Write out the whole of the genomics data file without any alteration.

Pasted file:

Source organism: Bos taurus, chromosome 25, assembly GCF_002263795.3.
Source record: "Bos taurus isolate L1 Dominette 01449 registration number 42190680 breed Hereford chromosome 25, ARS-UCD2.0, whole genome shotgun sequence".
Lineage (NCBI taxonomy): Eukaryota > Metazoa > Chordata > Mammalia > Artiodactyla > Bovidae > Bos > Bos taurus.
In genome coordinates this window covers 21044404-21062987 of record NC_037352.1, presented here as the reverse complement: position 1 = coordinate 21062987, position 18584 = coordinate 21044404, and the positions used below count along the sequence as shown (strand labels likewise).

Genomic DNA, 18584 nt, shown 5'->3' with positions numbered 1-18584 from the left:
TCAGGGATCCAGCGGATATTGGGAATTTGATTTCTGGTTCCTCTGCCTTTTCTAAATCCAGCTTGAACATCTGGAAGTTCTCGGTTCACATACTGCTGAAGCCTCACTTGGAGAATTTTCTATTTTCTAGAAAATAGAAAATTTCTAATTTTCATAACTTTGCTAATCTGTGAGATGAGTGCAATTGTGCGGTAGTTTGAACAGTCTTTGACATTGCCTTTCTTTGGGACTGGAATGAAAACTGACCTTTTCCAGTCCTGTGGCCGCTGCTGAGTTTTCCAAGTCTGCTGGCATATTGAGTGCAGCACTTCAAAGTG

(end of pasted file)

Source organism: Bos taurus, chromosome 25, assembly GCF_002263795.3.
Source record: "Bos taurus isolate L1 Dominette 01449 registration number 42190680 breed Hereford chromosome 25, ARS-UCD2.0, whole genome shotgun sequence".
Lineage (NCBI taxonomy): Eukaryota > Metazoa > Chordata > Mammalia > Artiodactyla > Bovidae > Bos > Bos taurus.
In genome coordinates this window covers 21044404-21062987 of record NC_037352.1, presented here as the reverse complement: position 1 = coordinate 21062987, position 18584 = coordinate 21044404, and the positions used below count along the sequence as shown (strand labels likewise).

Genomic DNA, 18584 nt, shown 5'->3' with positions numbered 1-18584 from the left:
TCAGGGATCCAGCGGATATTGGGAATTTGATTTCTGGTTCCTCTGCCTTTTCTAAATCCAGCTTGAACATCTGGAAGTTCTCGGTTCACATACTGCTGAAGCCTCACTTGGAGAATTTTCTATTTTCTAGAAAATAGAAAATTTCTAATTTTCATAACTTTGCTAATCTGTGAGATGAGTGCAATTGTGCGGTAGTTTGAACAGTCTTTGACATTGCCTTTCTTTGGGACTGGAATGAAAACTGACCTTTTCCAGTCCTGTGGCCGCTGCTGAGTTTTCCAAGTCTGCTGGCATATTGAGTGCAGCACTTCAAAGTG